Despite the fact that she had had limited access to schooling (she learned basic reading and writing at Congregationalist Sunday School), Anning was deadly serious about educating herself as a scientist. She read as many scientific journals and publications as she could get hold of. She conducted dissections of modern animals in order to better understand the fossil ones she was researching, and made careful copies of diagrams and illustrations that she found in books. Among many other discoveries, she also uncovered the first plesiosaur and the first British example of a pterosaur: her notes were also key to the discovery that coprolite stones were in fact fossilized animal dung (a discovery for which scientist William Buckland ended up getting most of the credit).
As interest in the new sciences of geology and palaeontology grew, Anning was not permitted to join the Royal Society, nor the Royal Geological Society. This effectively meant that she could not be recognised as the maker of any scientific discoveries, as she had no means to publish her work. Many of the wealthy fossil collectors who bought items from her published Society papers on their purchases: some of them appear to have ripped off her descriptions of the fossils wholesale and passed them off as their own. A friend of Anning’s, Anna Pinney, wrote:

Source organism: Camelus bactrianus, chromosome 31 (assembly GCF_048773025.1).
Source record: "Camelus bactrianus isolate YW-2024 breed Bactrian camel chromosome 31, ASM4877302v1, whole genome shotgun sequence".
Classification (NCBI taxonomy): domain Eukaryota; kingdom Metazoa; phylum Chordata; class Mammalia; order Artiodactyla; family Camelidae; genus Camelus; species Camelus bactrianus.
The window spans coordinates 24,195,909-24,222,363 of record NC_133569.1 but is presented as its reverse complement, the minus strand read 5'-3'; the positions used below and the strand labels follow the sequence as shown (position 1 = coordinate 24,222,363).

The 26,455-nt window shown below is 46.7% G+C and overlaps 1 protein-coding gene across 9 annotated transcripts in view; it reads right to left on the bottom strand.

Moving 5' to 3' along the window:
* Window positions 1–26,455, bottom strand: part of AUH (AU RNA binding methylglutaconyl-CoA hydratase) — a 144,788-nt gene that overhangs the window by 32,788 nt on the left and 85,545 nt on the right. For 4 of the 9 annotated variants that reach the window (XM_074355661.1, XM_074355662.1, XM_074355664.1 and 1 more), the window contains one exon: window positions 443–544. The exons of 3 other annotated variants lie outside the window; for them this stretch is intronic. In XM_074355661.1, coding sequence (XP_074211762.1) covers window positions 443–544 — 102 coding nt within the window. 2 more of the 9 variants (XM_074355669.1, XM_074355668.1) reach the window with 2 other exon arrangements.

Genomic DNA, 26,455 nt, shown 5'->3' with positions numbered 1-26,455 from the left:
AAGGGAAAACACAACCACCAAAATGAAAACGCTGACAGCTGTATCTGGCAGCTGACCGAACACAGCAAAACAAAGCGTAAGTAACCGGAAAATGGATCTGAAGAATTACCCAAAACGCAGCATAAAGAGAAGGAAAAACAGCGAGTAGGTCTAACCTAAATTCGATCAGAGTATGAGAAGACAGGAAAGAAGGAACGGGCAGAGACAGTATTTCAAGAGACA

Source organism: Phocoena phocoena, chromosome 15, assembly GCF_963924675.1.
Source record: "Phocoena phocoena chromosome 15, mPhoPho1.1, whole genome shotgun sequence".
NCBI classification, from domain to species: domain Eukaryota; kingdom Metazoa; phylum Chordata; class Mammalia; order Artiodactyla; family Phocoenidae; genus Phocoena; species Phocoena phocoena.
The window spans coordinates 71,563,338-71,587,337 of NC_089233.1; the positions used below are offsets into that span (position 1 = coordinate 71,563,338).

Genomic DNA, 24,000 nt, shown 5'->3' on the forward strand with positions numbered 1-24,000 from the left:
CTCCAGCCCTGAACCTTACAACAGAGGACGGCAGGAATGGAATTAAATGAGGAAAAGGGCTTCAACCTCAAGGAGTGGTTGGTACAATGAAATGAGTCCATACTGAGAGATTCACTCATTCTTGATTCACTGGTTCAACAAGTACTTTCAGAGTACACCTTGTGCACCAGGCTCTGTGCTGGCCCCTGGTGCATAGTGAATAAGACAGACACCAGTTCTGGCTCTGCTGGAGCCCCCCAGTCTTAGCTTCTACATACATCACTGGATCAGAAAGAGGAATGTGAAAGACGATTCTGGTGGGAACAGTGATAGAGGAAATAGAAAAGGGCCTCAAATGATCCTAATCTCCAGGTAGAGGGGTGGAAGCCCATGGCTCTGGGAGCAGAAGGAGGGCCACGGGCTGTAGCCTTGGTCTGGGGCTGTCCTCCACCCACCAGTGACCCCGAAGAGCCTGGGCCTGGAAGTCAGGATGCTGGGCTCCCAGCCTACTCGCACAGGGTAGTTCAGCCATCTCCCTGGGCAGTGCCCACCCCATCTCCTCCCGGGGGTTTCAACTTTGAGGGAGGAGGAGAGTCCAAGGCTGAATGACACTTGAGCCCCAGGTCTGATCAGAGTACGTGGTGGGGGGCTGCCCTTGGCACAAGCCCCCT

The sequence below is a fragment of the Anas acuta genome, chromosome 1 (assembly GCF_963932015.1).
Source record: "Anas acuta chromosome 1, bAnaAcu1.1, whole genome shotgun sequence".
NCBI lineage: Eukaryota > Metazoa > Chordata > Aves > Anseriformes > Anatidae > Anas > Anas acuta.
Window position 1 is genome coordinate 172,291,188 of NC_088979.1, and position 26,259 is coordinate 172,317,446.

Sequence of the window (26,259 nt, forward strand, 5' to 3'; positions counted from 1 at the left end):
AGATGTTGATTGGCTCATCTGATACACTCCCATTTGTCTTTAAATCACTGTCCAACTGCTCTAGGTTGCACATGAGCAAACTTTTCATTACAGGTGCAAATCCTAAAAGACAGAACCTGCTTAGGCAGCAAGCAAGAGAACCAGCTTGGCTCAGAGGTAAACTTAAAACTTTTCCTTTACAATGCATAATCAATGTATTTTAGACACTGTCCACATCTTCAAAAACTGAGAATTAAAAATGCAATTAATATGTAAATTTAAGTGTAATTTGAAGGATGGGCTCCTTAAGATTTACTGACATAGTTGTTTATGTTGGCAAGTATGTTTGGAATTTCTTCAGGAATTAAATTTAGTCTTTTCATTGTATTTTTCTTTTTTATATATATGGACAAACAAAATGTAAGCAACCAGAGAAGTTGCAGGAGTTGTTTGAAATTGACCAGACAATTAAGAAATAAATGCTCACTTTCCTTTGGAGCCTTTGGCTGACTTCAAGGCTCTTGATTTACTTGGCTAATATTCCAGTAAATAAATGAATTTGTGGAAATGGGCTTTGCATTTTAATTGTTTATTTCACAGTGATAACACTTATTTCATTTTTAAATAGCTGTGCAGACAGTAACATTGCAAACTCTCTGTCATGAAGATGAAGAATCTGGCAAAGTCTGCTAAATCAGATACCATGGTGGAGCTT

She says the world has used her ill … these men of learning have sucked her brains, and made a great deal of publishing works, of which she furnished the contents, while she derived none of the advantages.
And damn right, too! Although those ‘in the know’ do seem to have recognised the value of Anning’s work to some extent, collecting a subscription to pay her medical bills and making her a member of the new Dorset County Museum, she still doesn’t appear to have got anything near the scientific credit she deserved. In 1847, she died of breast cancer — and the President of the Geological Society spoke at her funeral (why yes, that was the same society that wouldn’t let her join while she was alive). The eulogy was published in the Society’s quarterly transactions, an honour that no other woman would receive until the Society began accepting female members in 1904.